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Acute Macular Neuroretinopathy in a Patient with Retinal Vascular Tortuosity

Authors
  • Karska-Basta, Izabella
  • Pociej-Marciak, Weronika
  • Romanowska-Dixon, Bożena
  • Bukowska-Mikos, Barbara
Type
Published Article
Journal
Case Reports in Ophthalmology
Publisher
S. Karger AG
Publication Date
May 10, 2021
Volume
12
Issue
2
Pages
412–417
Identifiers
DOI: 10.1159/000515271
PMID: 34054494
PMCID: PMC8136326
Source
PubMed Central
Keywords
Disciplines
  • Case Report
License
Unknown

Abstract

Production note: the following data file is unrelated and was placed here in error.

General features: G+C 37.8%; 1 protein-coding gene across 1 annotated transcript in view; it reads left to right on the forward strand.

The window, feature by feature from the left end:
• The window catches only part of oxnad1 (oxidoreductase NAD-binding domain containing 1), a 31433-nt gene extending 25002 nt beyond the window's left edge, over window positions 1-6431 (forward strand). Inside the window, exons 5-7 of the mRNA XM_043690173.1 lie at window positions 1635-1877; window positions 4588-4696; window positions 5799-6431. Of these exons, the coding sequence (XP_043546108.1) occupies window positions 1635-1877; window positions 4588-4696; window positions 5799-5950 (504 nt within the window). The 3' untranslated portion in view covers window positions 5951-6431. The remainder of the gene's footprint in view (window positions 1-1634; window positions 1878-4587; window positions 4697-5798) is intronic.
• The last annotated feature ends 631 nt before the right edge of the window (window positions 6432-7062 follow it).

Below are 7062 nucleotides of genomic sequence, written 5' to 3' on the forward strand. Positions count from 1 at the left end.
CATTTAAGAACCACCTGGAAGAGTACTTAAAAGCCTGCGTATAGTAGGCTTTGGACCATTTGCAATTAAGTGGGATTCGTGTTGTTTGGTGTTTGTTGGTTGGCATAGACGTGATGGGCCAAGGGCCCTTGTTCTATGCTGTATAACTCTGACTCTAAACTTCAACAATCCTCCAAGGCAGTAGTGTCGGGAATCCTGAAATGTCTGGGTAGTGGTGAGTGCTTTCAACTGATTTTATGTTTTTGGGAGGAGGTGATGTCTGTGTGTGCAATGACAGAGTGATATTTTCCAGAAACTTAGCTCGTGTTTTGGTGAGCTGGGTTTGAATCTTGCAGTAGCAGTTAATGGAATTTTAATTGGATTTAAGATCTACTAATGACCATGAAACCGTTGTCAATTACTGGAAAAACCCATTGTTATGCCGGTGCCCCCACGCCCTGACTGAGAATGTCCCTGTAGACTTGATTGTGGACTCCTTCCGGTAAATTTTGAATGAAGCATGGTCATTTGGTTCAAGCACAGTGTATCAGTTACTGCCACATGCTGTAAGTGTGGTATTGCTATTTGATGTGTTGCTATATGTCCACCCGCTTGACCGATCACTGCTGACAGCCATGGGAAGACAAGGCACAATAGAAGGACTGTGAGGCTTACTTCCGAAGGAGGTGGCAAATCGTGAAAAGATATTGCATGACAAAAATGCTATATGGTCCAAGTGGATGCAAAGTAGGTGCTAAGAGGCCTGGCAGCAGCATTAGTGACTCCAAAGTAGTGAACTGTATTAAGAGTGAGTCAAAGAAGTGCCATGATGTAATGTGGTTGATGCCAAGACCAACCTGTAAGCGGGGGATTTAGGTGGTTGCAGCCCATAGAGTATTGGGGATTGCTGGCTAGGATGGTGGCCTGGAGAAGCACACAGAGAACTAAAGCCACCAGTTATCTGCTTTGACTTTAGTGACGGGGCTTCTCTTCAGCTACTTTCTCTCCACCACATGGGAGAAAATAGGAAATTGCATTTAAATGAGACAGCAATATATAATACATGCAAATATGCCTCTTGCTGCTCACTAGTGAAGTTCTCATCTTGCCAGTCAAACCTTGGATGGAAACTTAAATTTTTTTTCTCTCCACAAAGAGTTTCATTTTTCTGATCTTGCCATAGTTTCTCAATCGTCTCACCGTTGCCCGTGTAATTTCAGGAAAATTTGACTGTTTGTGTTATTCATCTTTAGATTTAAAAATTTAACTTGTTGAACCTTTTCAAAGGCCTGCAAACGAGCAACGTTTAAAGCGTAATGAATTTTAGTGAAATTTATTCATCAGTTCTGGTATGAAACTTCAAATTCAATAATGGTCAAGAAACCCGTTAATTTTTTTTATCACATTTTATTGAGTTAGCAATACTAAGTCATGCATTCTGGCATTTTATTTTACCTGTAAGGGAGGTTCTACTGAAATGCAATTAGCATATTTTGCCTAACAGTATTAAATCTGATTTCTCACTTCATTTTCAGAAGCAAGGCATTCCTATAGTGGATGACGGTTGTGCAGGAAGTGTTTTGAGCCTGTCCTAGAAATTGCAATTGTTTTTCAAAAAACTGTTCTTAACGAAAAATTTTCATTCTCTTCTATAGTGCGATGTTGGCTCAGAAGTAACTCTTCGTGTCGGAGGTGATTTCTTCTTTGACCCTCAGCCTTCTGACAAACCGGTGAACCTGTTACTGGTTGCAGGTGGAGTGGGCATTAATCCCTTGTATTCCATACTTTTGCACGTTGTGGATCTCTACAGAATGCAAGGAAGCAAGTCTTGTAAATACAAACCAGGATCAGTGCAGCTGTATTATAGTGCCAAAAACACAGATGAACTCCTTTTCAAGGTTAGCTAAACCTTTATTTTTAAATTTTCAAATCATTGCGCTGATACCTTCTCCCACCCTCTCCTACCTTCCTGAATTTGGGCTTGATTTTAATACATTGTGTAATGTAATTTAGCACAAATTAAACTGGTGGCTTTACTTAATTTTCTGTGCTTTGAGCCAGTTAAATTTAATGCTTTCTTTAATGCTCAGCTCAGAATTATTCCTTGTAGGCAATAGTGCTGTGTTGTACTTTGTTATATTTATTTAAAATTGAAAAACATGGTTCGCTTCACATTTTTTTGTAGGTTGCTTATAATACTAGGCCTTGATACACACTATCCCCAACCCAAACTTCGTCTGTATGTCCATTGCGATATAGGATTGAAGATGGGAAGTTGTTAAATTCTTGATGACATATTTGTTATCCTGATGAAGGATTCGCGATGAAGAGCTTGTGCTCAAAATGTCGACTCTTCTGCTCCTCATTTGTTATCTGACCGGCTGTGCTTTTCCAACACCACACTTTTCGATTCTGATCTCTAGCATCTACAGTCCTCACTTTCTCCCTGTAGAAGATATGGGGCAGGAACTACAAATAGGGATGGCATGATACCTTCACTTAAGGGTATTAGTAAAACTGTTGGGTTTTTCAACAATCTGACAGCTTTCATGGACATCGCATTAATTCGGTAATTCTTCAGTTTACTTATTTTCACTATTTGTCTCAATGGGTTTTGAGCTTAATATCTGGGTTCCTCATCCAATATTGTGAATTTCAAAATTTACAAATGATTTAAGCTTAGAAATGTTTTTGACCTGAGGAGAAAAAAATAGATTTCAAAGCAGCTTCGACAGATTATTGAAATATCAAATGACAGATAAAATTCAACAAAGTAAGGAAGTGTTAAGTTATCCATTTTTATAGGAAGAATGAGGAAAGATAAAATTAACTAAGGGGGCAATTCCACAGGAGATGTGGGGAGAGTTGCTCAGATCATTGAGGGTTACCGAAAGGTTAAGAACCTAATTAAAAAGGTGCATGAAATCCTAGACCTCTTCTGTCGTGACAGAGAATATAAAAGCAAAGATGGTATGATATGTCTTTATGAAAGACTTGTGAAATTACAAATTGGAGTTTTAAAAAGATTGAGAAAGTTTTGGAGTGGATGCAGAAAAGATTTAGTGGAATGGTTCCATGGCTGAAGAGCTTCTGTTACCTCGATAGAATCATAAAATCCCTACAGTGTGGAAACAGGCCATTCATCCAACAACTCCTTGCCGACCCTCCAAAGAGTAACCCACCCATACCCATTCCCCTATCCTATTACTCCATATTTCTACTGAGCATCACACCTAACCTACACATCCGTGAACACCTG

We report a rare case of a young woman with acute macular neuroretinopathy (AMN) in the right eye and concomitant retinal vascular tortuosity in both eyes. A 19-years-old woman presented with a sudden loss of central vision in the right eye. Apart from flu-like infection 2 weeks before the onset of symptoms, she reported overall good health. She used oral contraceptive pills. Multimodal imaging techniques including color fundus photography, fundus autofluorescence, infrared reflectance imaging, fluorescein angiography, swept-source optical coherence tomography (SS-OCT), and visual field assessment were used for the diagnosis of AMN as well as disease monitoring during follow-up. At presentation, ophthalmoscopy revealed a reddish parafoveal lesion, while SS-OCT showed hyper-reflectivity in the outer plexiform and outer nuclear layers with a slightly disrupted inner segment/outer segment junction. All these imaging findings indicated AMN, but the interpretation was slightly difficult due to the presence of tortuous retinal arteries in both eyes. During the disease course, functional and morphological recovery was documented at 1- and 6-month follow-up. However, as the abnormal appearance of the retinal vessels did not change, congenital retinal vascular tortuosity was diagnosed. Since the pathogenesis of AMN has not been fully elucidated, there is currently no effective treatment. Numerous studies have emphasized a vascular origin and the key role of ischemia in AMN. Our rare case suggests that congenital tortuosity of the retinal vessels, although constituting a common finding in healthy individuals, may be involved in the pathophysiology of the disease.

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